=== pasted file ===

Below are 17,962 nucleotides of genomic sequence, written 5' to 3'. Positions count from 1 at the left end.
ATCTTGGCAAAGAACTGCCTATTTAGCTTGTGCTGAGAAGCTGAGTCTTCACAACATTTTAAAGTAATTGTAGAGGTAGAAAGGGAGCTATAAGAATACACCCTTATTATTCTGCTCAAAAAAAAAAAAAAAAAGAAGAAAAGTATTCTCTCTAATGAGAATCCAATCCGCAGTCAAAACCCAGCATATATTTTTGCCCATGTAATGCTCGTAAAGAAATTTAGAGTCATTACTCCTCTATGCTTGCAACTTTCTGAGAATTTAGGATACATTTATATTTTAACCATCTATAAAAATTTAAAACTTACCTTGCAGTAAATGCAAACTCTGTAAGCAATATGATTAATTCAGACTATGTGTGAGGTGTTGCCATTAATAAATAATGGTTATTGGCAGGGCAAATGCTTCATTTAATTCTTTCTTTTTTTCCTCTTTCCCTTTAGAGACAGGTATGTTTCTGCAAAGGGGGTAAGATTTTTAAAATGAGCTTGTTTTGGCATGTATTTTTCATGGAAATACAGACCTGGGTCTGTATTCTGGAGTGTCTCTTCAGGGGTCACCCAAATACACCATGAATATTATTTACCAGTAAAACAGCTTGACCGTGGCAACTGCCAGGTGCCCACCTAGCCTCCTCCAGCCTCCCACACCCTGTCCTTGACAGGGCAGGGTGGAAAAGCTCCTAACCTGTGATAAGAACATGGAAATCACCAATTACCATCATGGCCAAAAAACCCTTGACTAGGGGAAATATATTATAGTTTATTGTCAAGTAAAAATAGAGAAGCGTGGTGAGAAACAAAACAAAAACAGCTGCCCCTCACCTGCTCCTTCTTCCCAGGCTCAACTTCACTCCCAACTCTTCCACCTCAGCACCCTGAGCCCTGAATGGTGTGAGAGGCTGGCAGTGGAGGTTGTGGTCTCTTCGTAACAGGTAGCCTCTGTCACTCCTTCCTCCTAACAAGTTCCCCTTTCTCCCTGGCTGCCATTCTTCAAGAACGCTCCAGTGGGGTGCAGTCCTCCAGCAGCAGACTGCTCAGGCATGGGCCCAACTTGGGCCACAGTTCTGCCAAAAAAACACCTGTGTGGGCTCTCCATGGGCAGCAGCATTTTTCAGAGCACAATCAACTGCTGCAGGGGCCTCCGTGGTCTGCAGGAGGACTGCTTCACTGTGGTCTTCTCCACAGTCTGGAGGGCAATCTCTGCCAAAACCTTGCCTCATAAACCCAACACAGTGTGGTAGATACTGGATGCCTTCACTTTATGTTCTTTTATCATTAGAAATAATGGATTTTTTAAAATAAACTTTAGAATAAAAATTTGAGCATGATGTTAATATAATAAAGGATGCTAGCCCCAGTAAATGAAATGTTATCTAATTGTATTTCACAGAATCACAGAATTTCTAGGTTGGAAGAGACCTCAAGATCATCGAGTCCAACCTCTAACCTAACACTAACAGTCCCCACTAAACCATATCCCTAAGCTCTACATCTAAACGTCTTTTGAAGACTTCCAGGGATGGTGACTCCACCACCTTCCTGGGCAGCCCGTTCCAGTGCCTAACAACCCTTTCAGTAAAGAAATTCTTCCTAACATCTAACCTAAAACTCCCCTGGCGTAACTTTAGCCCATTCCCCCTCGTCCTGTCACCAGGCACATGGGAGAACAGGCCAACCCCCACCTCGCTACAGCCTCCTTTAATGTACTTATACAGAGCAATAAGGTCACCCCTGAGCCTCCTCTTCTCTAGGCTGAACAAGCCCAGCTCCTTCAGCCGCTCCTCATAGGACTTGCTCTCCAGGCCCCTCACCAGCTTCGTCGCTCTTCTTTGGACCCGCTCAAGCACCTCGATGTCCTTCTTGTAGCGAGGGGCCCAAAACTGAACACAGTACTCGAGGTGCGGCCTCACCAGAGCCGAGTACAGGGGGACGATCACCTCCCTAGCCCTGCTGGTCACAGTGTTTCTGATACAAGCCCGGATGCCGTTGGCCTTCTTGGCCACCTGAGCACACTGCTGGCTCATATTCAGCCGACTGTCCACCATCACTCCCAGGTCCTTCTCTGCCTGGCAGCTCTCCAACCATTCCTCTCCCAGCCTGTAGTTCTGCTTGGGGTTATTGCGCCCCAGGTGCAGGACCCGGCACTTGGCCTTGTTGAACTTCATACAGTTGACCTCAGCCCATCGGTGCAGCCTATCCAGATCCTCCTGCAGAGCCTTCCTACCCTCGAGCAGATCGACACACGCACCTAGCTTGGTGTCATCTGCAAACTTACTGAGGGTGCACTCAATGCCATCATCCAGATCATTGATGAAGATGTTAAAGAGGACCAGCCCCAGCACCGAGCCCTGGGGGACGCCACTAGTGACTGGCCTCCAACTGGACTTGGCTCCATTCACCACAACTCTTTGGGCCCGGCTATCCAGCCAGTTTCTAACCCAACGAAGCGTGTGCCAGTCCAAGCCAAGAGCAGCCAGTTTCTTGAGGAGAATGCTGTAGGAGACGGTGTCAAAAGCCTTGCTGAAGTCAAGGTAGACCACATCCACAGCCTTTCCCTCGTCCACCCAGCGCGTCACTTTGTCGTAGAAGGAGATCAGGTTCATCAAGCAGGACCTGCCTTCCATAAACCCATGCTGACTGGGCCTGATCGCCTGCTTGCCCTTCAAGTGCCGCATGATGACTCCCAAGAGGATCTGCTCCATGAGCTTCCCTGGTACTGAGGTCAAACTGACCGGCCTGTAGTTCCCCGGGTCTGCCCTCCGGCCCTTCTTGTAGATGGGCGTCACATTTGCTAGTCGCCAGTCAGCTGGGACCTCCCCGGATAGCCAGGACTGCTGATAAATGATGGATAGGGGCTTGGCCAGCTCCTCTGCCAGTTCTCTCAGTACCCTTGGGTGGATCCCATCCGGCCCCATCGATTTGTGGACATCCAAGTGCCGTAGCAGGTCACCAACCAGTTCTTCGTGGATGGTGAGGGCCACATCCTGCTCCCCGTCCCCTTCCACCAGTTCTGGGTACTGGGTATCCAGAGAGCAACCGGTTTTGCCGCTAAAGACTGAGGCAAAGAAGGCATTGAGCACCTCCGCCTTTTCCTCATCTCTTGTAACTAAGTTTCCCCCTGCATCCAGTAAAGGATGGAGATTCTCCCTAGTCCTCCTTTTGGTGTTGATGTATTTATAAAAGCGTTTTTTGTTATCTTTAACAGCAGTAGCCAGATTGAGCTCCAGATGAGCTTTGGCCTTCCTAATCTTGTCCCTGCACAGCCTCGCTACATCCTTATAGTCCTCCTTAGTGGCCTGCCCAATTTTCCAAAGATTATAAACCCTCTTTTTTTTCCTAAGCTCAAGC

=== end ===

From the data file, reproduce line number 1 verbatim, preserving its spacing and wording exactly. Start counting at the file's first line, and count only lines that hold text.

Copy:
Below are 17,962 nucleotides of genomic sequence, written 5' to 3'. Positions count from 1 at the left end.